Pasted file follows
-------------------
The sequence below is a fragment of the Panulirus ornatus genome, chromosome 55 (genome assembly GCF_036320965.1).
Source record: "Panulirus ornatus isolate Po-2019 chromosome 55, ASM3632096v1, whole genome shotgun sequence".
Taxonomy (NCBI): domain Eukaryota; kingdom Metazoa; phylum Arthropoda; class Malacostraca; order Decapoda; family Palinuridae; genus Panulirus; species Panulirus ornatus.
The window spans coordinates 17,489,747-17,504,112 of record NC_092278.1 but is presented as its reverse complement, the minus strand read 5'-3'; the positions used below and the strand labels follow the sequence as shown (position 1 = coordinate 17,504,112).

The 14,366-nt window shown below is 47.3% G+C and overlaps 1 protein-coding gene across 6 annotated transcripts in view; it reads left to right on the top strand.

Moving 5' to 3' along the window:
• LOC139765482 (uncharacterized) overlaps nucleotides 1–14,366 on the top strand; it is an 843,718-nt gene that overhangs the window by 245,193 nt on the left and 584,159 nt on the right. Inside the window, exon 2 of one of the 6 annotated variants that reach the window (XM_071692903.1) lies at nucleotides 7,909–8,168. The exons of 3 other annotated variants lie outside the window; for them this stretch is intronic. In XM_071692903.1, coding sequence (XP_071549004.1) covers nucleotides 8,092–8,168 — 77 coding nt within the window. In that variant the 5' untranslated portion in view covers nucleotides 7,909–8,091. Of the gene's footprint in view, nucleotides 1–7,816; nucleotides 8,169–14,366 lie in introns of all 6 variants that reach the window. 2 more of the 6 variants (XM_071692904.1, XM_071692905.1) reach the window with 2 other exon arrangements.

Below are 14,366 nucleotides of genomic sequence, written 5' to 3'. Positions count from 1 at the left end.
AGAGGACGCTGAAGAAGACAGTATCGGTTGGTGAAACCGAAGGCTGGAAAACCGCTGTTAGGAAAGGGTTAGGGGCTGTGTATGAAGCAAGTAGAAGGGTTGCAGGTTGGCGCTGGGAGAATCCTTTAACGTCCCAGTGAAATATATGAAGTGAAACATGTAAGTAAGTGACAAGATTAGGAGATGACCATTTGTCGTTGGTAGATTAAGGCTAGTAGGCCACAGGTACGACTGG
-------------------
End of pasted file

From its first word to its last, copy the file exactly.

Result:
The sequence below is a fragment of the Panulirus ornatus genome, chromosome 55 (genome assembly GCF_036320965.1).
Source record: "Panulirus ornatus isolate Po-2019 chromosome 55, ASM3632096v1, whole genome shotgun sequence".
Taxonomy (NCBI): domain Eukaryota; kingdom Metazoa; phylum Arthropoda; class Malacostraca; order Decapoda; family Palinuridae; genus Panulirus; species Panulirus ornatus.
The window spans coordinates 17,489,747-17,504,112 of record NC_092278.1 but is presented as its reverse complement, the minus strand read 5'-3'; the positions used below and the strand labels follow the sequence as shown (position 1 = coordinate 17,504,112).

The 14,366-nt window shown below is 47.3% G+C and overlaps 1 protein-coding gene across 6 annotated transcripts in view; it reads left to right on the top strand.

Moving 5' to 3' along the window:
• LOC139765482 (uncharacterized) overlaps nucleotides 1–14,366 on the top strand; it is an 843,718-nt gene that overhangs the window by 245,193 nt on the left and 584,159 nt on the right. Inside the window, exon 2 of one of the 6 annotated variants that reach the window (XM_071692903.1) lies at nucleotides 7,909–8,168. The exons of 3 other annotated variants lie outside the window; for them this stretch is intronic. In XM_071692903.1, coding sequence (XP_071549004.1) covers nucleotides 8,092–8,168 — 77 coding nt within the window. In that variant the 5' untranslated portion in view covers nucleotides 7,909–8,091. Of the gene's footprint in view, nucleotides 1–7,816; nucleotides 8,169–14,366 lie in introns of all 6 variants that reach the window. 2 more of the 6 variants (XM_071692904.1, XM_071692905.1) reach the window with 2 other exon arrangements.

Below are 14,366 nucleotides of genomic sequence, written 5' to 3'. Positions count from 1 at the left end.
AGAGGACGCTGAAGAAGACAGTATCGGTTGGTGAAACCGAAGGCTGGAAAACCGCTGTTAGGAAAGGGTTAGGGGCTGTGTATGAAGCAAGTAGAAGGGTTGCAGGTTGGCGCTGGGAGAATCCTTTAACGTCCCAGTGAAATATATGAAGTGAAACATGTAAGTAAGTGACAAGATTAGGAGATGACCATTTGTCGTTGGTAGATTAAGGCTAGTAGGCCACAGGTACGACTGG